It is the first time that Martin, the No. 7 seed, has advanced to the fourth round of the U.S. Open since 1995. It was a particularly disappointing loss for Larsson, who reached the quarterfinals here in 1997 and 1998.

"My knee has been feeling pretty bad the last few days," said Larsson, 29. "I've had a lot of bad breaks with injuries and health the last few years and I'm not getting any younger. If my body keeps treating me this bad--I don't know. I still love the game. I hope one day the injuries will be over and [I] can have a few good years."

Larsson was the latest player in the men's singles to retire from the year's final Grand Slam tournament with an injury. Top-seeded Pete Sampras and No. 11 Mark Philippoussis withdrew before playing a match. Defending champion Patrick Rafter and eighth-seeded Carlos Moya also retired with injuries.

Larsson said the tendinitis had prevented him from practicing the last couple of days, and it showed. Martin had done his own scouting and knew as much.

"I knew his knee was in some pain because one of my friends had told me that he was having trouble getting around the court on Friday," Martin said. "And right before the match, when he was getting his knee taped up, he had the trainer tape it right to the skin, which usually means he needs a little bit more support than usual."

Martin served eight aces, hit 23 winners (to Larsson's nine) and had little trouble winning the first set. "Maybe I could have played a few more games," the Swede said, "but no way I could finish the match."

While Larsson was betrayed by his body, 15th-seeded Amelie Mauresmo was betrayed by her game. The talented Frenchwoman missed 53 percent of her first serves, won only 58 percent of the points when she did land her first serve, committed 32 unforced errors and dropped a 6-4, 6-4 match to Germany's Anke Huber. In the second set, Mauresmo made good on just 38 percent of her first serves and hit three winners in the rain-interrupted match.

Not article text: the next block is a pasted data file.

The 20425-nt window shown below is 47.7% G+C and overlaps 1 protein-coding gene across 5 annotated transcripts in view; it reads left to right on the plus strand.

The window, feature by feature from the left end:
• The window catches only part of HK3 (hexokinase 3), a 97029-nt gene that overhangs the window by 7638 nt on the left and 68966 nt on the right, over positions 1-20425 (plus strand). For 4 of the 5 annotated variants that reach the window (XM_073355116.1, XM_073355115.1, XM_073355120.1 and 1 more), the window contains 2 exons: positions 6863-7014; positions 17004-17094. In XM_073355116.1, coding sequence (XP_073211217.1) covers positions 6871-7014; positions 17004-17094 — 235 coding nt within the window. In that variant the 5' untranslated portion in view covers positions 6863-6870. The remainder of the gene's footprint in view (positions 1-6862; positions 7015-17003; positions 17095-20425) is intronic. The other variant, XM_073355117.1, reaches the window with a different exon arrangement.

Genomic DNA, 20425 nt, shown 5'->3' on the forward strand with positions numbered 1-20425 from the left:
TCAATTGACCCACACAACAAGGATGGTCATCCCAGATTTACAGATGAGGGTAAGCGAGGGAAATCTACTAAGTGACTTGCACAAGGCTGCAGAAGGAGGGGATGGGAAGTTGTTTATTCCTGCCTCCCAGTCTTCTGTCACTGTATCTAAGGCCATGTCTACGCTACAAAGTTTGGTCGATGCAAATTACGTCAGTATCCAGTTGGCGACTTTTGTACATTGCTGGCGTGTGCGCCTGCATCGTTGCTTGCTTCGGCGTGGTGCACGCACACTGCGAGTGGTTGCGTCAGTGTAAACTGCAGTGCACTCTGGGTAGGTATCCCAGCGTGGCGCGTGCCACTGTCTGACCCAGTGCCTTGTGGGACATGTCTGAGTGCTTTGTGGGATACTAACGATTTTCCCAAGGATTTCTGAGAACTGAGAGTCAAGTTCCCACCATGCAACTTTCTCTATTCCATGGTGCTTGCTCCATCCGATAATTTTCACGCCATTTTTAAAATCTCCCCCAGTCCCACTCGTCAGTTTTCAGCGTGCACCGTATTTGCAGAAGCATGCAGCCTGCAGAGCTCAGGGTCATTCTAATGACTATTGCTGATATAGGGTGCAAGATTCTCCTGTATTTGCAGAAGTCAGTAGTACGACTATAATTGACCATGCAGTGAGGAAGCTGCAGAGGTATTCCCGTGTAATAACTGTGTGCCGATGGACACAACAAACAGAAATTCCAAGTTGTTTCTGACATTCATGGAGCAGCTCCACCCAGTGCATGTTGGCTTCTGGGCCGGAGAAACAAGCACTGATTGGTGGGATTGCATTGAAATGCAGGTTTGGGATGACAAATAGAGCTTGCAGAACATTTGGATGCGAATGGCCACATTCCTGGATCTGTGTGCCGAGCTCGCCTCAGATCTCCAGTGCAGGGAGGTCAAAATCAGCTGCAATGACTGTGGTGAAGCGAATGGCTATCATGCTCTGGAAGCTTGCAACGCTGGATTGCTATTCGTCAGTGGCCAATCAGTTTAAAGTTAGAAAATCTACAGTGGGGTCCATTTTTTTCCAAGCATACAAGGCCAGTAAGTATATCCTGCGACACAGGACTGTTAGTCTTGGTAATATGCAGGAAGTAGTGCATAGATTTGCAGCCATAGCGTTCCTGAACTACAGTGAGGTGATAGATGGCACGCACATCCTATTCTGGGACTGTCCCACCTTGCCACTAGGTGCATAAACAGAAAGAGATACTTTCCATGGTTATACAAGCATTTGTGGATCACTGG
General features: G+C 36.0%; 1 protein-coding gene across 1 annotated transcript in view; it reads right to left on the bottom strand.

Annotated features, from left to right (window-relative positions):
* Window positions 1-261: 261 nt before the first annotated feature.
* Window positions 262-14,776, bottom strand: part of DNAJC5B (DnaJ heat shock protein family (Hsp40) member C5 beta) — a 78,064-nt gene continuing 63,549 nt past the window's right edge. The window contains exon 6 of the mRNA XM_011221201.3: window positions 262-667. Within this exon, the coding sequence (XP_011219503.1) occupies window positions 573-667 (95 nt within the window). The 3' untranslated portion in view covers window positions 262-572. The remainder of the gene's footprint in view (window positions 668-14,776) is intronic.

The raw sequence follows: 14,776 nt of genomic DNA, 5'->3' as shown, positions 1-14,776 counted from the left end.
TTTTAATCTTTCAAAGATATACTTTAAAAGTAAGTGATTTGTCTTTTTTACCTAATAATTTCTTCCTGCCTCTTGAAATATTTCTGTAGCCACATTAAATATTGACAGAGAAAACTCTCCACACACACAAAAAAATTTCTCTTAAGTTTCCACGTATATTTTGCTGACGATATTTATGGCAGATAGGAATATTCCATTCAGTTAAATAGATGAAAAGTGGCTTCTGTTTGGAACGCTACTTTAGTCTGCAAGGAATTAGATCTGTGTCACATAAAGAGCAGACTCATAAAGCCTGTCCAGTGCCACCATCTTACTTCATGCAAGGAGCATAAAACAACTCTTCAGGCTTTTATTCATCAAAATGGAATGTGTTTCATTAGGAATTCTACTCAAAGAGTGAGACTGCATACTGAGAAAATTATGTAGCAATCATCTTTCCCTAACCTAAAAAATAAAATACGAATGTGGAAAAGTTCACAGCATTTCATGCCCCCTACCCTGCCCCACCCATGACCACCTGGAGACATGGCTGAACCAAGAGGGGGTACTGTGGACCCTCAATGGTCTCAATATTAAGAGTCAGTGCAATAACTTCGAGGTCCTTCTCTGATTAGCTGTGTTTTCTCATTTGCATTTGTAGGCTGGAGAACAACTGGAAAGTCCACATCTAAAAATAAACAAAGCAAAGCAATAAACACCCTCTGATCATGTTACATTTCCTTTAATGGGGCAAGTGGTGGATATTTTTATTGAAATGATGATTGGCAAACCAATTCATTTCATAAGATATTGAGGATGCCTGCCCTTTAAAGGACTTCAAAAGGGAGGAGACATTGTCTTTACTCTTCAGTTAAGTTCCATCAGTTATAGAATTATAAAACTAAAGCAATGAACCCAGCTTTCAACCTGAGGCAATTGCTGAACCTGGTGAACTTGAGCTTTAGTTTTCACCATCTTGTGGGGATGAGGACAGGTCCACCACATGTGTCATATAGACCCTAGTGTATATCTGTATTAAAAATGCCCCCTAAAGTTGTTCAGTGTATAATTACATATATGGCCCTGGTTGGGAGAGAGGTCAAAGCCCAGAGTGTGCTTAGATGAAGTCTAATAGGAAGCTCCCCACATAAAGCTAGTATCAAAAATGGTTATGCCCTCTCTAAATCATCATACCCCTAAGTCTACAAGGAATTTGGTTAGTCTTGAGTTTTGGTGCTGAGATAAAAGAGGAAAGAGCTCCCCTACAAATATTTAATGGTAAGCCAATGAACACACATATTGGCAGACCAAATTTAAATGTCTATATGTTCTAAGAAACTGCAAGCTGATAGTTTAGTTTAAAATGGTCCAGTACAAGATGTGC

Huber, 25, joined the tour in 1990 and drew immediate comparisons to countrywoman Steffi Graf. But she has been in only one Grand Slam final (1996 Australian Open), never has reached the quarterfinals at the U.S. Open and came here ranked No. 27.

Huber had surgery on her right Achilles' tendon in April 1998 and didn't return until August. This year, she missed the French Open with a right foot injury. Mauresmo strained ligaments in her right ankle at the French Open in May, and played only two matches prior to the U.S. Open.

"This is a great success for me," Huber said. "It wasn't the best match, but I played smart."

Asked about the pressure of being compared to Graf, Huber said: "You get older, you see it in a different way. Sure it puts pressure on you if you're 16 and everybody is telling you, 'Second Steffi.' I won a couple of matches and she won I don't know how many Grand Slams."

CAPTION: Workers leave Arthur Ashe Stadium court during rain delay. Martina Hingis had match delayed until evening, when she beat Arantxa Sanchez-Vicario.